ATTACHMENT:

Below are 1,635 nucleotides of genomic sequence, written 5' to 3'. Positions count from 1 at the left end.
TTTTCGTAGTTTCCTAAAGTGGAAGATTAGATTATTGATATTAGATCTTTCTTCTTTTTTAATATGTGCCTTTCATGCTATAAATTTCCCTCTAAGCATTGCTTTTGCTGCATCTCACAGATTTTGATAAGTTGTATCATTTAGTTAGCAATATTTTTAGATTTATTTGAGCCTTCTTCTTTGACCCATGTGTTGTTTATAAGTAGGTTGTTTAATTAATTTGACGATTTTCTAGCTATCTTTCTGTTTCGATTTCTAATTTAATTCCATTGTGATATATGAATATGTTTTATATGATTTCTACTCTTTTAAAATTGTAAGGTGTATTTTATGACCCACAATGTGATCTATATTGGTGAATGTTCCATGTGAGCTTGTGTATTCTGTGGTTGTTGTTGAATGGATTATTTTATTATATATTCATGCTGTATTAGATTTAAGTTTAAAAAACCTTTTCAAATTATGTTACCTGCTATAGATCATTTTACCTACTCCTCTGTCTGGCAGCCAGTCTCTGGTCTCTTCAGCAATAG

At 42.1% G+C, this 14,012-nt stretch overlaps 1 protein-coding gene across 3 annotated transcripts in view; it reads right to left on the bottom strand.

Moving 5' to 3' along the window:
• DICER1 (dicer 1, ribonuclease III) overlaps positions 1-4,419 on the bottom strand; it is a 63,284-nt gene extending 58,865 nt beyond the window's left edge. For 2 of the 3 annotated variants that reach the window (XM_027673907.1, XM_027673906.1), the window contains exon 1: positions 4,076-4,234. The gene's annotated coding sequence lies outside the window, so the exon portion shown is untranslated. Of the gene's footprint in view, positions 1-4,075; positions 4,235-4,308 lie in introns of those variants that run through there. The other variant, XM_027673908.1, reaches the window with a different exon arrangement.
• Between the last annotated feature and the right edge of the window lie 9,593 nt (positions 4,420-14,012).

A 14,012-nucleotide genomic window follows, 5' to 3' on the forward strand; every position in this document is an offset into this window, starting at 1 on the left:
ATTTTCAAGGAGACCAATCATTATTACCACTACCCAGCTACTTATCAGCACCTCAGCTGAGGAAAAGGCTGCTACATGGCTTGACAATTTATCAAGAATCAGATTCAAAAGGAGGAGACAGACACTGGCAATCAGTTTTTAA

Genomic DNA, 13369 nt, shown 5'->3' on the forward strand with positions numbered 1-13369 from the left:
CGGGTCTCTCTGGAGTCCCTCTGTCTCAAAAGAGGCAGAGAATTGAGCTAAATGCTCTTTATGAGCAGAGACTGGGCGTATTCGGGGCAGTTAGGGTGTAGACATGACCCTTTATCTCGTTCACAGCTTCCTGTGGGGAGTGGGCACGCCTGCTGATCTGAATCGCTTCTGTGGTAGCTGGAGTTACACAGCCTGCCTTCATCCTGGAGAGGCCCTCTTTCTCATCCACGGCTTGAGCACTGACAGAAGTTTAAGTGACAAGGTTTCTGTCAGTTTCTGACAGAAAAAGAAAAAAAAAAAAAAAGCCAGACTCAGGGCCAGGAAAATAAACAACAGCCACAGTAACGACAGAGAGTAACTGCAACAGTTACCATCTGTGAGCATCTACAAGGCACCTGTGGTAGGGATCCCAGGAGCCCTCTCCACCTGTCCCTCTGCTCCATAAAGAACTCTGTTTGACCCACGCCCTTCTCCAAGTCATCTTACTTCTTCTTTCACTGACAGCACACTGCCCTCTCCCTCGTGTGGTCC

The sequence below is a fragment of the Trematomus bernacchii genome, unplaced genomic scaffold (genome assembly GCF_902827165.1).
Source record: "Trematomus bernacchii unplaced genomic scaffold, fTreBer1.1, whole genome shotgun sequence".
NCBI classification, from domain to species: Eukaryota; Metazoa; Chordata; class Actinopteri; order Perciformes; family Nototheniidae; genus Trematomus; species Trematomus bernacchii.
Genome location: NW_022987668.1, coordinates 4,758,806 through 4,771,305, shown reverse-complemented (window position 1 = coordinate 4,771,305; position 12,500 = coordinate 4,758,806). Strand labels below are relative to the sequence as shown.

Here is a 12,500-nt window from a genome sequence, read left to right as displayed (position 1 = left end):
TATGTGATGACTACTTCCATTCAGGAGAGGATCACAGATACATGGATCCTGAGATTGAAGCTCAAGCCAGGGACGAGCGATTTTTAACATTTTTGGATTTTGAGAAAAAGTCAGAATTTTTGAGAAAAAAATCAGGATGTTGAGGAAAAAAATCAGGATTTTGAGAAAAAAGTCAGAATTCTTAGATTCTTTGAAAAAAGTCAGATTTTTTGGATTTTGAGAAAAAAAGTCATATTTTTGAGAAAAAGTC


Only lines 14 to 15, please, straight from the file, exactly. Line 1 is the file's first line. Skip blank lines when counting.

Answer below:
Genome location: NW_022987668.1, coordinates 4,758,806 through 4,771,305, shown reverse-complemented (window position 1 = coordinate 4,771,305; position 12,500 = coordinate 4,758,806). Strand labels below are relative to the sequence as shown.

Here is a 12,500-nt window from a genome sequence, read left to right as displayed (position 1 = left end):